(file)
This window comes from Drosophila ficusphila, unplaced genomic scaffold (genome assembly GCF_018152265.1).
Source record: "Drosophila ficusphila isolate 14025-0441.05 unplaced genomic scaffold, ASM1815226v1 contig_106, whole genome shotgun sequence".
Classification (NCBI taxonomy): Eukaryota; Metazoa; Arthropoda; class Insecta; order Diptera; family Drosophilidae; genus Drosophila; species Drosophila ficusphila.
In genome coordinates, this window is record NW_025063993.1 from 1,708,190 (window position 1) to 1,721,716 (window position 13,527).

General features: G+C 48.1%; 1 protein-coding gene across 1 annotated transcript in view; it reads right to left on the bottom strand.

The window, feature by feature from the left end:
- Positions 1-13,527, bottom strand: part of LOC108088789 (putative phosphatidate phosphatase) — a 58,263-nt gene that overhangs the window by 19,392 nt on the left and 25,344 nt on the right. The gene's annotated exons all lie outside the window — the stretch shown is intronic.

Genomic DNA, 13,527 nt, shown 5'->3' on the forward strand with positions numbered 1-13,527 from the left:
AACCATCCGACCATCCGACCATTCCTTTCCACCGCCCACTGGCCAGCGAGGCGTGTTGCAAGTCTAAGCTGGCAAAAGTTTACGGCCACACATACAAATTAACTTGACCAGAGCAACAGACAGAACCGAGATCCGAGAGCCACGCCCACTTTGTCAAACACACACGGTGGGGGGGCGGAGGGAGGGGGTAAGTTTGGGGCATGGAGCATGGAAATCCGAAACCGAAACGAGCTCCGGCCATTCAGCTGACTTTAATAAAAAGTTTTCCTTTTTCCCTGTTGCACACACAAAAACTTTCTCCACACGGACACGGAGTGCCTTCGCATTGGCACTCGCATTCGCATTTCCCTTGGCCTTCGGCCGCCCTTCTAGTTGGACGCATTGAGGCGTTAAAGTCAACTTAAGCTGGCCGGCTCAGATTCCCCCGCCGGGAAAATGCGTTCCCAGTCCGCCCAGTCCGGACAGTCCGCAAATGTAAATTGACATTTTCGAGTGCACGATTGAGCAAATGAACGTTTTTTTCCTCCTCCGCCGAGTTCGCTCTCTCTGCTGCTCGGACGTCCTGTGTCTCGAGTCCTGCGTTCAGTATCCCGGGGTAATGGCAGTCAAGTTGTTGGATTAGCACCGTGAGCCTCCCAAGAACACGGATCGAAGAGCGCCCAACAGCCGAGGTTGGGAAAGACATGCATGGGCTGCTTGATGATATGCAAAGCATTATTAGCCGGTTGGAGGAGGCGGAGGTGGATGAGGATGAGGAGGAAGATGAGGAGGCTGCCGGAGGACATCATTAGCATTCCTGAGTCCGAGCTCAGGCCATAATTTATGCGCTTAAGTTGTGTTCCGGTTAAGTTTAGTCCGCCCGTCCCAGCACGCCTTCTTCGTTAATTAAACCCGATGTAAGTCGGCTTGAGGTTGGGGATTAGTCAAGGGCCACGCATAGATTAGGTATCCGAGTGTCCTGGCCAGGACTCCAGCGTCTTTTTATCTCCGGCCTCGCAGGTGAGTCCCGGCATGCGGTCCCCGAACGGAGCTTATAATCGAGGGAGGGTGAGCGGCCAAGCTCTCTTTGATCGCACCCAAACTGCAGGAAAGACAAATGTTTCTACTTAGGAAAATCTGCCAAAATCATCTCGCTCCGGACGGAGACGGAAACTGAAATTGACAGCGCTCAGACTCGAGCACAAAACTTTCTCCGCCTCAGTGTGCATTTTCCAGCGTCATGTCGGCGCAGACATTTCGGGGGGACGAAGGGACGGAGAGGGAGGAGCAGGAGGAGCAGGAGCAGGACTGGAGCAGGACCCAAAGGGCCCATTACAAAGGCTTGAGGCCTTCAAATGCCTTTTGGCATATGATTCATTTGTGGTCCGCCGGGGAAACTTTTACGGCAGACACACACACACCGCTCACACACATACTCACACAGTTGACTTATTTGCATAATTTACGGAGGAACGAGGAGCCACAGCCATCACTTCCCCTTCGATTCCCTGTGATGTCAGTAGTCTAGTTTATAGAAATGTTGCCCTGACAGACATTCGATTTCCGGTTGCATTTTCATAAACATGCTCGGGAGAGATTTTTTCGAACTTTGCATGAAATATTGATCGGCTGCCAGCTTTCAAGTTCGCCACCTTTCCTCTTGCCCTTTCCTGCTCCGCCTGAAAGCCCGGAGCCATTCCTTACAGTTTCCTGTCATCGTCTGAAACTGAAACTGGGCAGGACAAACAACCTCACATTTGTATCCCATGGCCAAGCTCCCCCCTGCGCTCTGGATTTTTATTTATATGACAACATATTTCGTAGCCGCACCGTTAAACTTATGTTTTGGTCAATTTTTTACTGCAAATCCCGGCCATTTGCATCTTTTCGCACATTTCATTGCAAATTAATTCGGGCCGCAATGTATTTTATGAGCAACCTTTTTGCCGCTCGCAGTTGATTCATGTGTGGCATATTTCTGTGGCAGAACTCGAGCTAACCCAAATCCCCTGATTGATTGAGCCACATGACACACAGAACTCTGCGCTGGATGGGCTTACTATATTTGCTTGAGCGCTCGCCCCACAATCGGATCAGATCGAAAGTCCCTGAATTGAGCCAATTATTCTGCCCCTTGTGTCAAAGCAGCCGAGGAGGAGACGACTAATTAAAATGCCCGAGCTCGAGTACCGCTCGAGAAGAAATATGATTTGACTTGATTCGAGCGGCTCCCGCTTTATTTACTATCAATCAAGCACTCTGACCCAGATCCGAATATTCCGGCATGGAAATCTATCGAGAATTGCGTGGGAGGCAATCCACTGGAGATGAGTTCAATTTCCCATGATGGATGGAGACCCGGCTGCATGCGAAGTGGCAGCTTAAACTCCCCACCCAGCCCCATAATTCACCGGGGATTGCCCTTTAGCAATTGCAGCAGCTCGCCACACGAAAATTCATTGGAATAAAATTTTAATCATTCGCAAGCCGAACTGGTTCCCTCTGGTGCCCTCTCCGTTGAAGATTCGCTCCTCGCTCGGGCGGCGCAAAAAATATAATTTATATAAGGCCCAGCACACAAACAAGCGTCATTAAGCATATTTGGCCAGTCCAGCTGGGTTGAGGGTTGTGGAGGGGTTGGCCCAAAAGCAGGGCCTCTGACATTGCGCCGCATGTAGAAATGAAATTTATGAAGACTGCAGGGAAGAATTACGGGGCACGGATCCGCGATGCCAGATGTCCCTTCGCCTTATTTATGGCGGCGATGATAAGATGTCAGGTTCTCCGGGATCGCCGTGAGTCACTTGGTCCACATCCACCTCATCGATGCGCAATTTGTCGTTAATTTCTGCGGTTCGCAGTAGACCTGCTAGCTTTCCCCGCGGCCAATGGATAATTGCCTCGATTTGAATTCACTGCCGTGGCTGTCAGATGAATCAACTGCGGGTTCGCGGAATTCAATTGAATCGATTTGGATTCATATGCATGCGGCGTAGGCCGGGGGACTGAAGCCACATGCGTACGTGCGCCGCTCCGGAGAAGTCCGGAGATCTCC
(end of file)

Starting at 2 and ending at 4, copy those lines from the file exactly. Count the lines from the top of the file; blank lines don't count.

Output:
Source record: "Drosophila ficusphila isolate 14025-0441.05 unplaced genomic scaffold, ASM1815226v1 contig_106, whole genome shotgun sequence".
Classification (NCBI taxonomy): Eukaryota; Metazoa; Arthropoda; class Insecta; order Diptera; family Drosophilidae; genus Drosophila; species Drosophila ficusphila.
In genome coordinates, this window is record NW_025063993.1 from 1,708,190 (window position 1) to 1,721,716 (window position 13,527).